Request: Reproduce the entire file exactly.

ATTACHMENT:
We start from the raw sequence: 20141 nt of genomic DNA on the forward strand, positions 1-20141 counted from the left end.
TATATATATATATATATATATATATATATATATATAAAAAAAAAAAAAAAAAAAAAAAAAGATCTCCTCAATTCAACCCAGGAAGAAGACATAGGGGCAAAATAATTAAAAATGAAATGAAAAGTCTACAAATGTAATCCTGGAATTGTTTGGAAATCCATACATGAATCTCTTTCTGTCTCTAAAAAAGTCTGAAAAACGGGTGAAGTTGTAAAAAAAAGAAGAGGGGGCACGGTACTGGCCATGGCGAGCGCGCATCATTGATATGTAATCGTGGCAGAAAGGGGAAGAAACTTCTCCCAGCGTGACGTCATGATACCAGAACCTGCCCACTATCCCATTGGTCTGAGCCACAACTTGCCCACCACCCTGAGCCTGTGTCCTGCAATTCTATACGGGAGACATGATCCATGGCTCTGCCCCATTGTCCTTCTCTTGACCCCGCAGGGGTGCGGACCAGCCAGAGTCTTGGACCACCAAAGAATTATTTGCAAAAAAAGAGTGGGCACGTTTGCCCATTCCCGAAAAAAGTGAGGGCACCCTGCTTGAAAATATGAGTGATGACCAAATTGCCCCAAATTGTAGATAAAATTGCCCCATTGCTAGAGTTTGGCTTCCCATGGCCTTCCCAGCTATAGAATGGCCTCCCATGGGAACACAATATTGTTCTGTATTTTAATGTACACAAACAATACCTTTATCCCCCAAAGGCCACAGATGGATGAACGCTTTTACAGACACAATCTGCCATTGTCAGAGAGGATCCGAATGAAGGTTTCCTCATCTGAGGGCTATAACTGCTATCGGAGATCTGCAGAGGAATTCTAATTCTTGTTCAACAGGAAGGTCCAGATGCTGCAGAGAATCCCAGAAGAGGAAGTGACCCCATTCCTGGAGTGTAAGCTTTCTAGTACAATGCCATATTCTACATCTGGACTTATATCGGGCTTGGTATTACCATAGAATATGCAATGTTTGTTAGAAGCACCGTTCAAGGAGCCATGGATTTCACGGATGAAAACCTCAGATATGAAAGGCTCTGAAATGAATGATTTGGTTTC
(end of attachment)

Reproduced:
We start from the raw sequence: 20141 nt of genomic DNA on the forward strand, positions 1-20141 counted from the left end.
TATATATATATATATATATATATATATATATATATAAAAAAAAAAAAAAAAAAAAAAAAAGATCTCCTCAATTCAACCCAGGAAGAAGACATAGGGGCAAAATAATTAAAAATGAAATGAAAAGTCTACAAATGTAATCCTGGAATTGTTTGGAAATCCATACATGAATCTCTTTCTGTCTCTAAAAAAGTCTGAAAAACGGGTGAAGTTGTAAAAAAAAGAAGAGGGGGCACGGTACTGGCCATGGCGAGCGCGCATCATTGATATGTAATCGTGGCAGAAAGGGGAAGAAACTTCTCCCAGCGTGACGTCATGATACCAGAACCTGCCCACTATCCCATTGGTCTGAGCCACAACTTGCCCACCACCCTGAGCCTGTGTCCTGCAATTCTATACGGGAGACATGATCCATGGCTCTGCCCCATTGTCCTTCTCTTGACCCCGCAGGGGTGCGGACCAGCCAGAGTCTTGGACCACCAAAGAATTATTTGCAAAAAAAGAGTGGGCACGTTTGCCCATTCCCGAAAAAAGTGAGGGCACCCTGCTTGAAAATATGAGTGATGACCAAATTGCCCCAAATTGTAGATAAAATTGCCCCATTGCTAGAGTTTGGCTTCCCATGGCCTTCCCAGCTATAGAATGGCCTCCCATGGGAACACAATATTGTTCTGTATTTTAATGTACACAAACAATACCTTTATCCCCCAAAGGCCACAGATGGATGAACGCTTTTACAGACACAATCTGCCATTGTCAGAGAGGATCCGAATGAAGGTTTCCTCATCTGAGGGCTATAACTGCTATCGGAGATCTGCAGAGGAATTCTAATTCTTGTTCAACAGGAAGGTCCAGATGCTGCAGAGAATCCCAGAAGAGGAAGTGACCCCATTCCTGGAGTGTAAGCTTTCTAGTACAATGCCATATTCTACATCTGGACTTATATCGGGCTTGGTATTACCATAGAATATGCAATGTTTGTTAGAAGCACCGTTCAAGGAGCCATGGATTTCACGGATGAAAACCTCAGATATGAAAGGCTCTGAAATGAATGATTTGGTTTC